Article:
Client demand for more customized and factor-based solutions is driving growth within the subadvisory industry.
Subadvised assets of the 25 largest subadvisers grew 7.7% to a total of $3.16 trillion as of Dec. 31, data from Pensions & Investments' annual survey of money managers show.
Part of the increase is attributable to Boston Partners, with $50.6 billion in subadvised assets, which didn't fill out the survey the previous year.
As is the case with the broader money management industry, the subadvisory business is seeing the big getting bigger. The top 25 subadvisers accounted for nearly 72% of the total $4.395 trillion in subadvised AUM as of Dec. 31.
A year earlier, the top 25 represented 70.1% of the total subadvised AUM. And at year-end 2011, the top 25 represented 69.6% of the total.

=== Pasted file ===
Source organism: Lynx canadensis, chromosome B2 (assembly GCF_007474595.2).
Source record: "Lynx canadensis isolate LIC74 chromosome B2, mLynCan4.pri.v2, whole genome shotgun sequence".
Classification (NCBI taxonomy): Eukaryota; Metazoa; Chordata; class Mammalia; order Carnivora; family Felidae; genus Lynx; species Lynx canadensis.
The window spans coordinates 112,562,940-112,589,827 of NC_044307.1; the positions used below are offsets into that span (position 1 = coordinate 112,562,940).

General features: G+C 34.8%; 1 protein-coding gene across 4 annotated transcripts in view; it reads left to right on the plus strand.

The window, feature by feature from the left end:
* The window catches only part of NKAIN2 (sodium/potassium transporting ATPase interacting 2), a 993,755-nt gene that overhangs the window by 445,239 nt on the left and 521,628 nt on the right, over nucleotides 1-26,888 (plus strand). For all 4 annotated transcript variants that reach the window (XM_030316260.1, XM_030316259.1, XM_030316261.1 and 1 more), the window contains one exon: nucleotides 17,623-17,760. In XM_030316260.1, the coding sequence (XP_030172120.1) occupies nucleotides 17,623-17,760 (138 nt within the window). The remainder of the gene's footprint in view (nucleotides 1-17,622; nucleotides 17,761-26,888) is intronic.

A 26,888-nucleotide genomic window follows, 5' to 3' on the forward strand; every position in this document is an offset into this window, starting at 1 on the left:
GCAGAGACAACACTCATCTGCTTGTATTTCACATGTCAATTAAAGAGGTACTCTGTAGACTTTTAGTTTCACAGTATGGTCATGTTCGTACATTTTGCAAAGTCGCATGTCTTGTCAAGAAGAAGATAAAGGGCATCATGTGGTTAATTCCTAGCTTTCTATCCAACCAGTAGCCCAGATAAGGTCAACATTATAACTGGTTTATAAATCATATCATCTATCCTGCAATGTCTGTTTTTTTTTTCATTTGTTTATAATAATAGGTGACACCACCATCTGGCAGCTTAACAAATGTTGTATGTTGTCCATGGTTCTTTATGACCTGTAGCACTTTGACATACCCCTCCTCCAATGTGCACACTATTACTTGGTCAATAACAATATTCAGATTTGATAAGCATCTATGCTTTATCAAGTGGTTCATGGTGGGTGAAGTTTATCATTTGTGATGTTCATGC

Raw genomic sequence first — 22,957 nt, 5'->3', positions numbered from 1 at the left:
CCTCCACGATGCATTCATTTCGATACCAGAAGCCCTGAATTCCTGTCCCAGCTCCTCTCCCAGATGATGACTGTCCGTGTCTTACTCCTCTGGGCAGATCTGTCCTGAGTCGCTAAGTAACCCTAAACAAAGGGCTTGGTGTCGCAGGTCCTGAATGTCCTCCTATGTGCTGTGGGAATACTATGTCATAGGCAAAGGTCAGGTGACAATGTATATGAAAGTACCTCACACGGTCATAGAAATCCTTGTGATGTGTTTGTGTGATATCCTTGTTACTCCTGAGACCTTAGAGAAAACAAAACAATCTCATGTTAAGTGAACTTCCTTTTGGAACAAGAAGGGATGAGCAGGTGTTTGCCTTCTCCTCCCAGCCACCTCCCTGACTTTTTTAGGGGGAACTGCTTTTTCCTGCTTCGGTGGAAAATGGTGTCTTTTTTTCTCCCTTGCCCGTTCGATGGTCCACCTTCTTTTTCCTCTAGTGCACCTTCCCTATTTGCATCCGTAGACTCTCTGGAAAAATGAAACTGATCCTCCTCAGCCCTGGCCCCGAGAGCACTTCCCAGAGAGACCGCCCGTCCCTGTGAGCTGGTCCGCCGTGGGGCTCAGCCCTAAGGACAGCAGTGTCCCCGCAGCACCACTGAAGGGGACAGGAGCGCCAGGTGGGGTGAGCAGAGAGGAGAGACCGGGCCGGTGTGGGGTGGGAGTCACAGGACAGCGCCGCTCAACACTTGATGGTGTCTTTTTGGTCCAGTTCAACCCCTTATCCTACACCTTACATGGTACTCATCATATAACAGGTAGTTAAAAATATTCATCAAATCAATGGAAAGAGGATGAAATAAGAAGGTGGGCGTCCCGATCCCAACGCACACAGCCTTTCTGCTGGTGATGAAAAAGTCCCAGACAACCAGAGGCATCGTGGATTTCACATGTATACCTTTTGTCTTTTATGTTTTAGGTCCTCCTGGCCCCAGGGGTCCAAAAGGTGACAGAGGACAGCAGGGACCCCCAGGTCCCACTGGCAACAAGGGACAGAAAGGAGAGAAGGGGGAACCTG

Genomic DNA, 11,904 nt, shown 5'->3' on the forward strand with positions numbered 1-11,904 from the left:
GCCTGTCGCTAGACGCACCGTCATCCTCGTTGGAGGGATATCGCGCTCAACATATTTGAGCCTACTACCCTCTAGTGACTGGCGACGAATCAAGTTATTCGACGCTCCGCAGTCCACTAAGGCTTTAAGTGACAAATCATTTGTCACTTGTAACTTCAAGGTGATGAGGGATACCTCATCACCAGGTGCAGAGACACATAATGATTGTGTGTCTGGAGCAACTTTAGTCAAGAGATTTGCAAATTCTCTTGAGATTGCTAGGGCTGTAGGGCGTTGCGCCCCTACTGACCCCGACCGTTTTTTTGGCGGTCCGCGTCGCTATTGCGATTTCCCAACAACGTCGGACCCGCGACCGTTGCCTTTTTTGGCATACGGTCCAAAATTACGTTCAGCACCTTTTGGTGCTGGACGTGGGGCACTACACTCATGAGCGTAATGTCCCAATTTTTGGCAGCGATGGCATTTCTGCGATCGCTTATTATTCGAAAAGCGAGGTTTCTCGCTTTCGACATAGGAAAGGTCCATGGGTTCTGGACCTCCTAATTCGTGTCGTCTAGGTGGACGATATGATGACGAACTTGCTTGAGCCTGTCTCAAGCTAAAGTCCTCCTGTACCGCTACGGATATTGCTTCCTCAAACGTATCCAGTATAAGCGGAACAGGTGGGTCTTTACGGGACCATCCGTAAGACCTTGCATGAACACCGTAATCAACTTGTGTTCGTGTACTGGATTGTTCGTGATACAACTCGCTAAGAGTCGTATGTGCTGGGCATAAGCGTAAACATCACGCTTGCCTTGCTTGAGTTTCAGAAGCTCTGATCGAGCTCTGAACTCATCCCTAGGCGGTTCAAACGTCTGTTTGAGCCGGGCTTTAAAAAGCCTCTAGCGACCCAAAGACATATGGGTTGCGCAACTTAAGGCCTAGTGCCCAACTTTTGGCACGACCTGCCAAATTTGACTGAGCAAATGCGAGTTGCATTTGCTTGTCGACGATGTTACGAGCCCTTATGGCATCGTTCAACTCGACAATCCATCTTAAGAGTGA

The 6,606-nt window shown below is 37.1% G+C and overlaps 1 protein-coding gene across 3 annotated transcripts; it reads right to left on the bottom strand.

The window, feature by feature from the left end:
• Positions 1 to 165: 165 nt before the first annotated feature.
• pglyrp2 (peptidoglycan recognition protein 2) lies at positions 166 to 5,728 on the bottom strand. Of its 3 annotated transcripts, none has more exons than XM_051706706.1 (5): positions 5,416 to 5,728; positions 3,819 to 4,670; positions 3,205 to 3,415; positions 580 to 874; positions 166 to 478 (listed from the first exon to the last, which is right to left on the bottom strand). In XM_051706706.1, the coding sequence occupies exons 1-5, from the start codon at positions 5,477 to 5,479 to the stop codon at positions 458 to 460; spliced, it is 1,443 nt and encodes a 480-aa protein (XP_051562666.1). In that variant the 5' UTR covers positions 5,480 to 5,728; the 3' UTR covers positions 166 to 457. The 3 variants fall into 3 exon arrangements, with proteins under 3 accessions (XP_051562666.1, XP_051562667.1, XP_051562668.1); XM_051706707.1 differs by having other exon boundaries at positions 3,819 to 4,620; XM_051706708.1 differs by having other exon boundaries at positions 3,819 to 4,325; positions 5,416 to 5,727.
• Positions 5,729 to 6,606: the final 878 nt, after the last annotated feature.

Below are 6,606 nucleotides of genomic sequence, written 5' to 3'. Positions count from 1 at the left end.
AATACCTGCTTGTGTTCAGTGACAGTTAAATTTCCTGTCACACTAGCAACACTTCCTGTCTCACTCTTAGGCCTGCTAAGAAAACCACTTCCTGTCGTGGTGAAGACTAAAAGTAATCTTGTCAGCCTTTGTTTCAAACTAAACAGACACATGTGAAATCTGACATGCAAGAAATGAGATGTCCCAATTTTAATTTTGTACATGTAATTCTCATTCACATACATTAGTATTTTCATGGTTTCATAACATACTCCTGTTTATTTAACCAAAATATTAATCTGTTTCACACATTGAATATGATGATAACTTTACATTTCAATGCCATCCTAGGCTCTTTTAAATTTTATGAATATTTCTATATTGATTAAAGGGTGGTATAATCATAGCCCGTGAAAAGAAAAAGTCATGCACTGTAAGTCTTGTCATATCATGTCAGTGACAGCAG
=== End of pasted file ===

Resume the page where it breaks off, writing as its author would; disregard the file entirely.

“We saw significant flows into beta products last year,” said David Lomas, managing director and head of the global financial institutions group at BlackRock Inc., New York. BlackRock was the third-largest subadviser with $233 billion in subadvised assets under management as of Dec. 31, up 21.4% from year-end 2015.
Mr. Lomas added: “The rise of factor-based investing is going to continue. It's a small part of the asset allocation universe today, but understanding different factors that drive alpha will become more prevalent.”
While the movement to passive management from active was one of the biggest trends Mr. Lomas saw in the subadvisory business, he noted “there's still a place for active management in the subadvisory world,” particularly in inefficient markets, such as Asian equities.
“We'll still see searches in the (actively managed subadviser) space, but I am seeing more flows away from single-strategy solutions toward multiasset-style proposals,” Mr. Lomas said.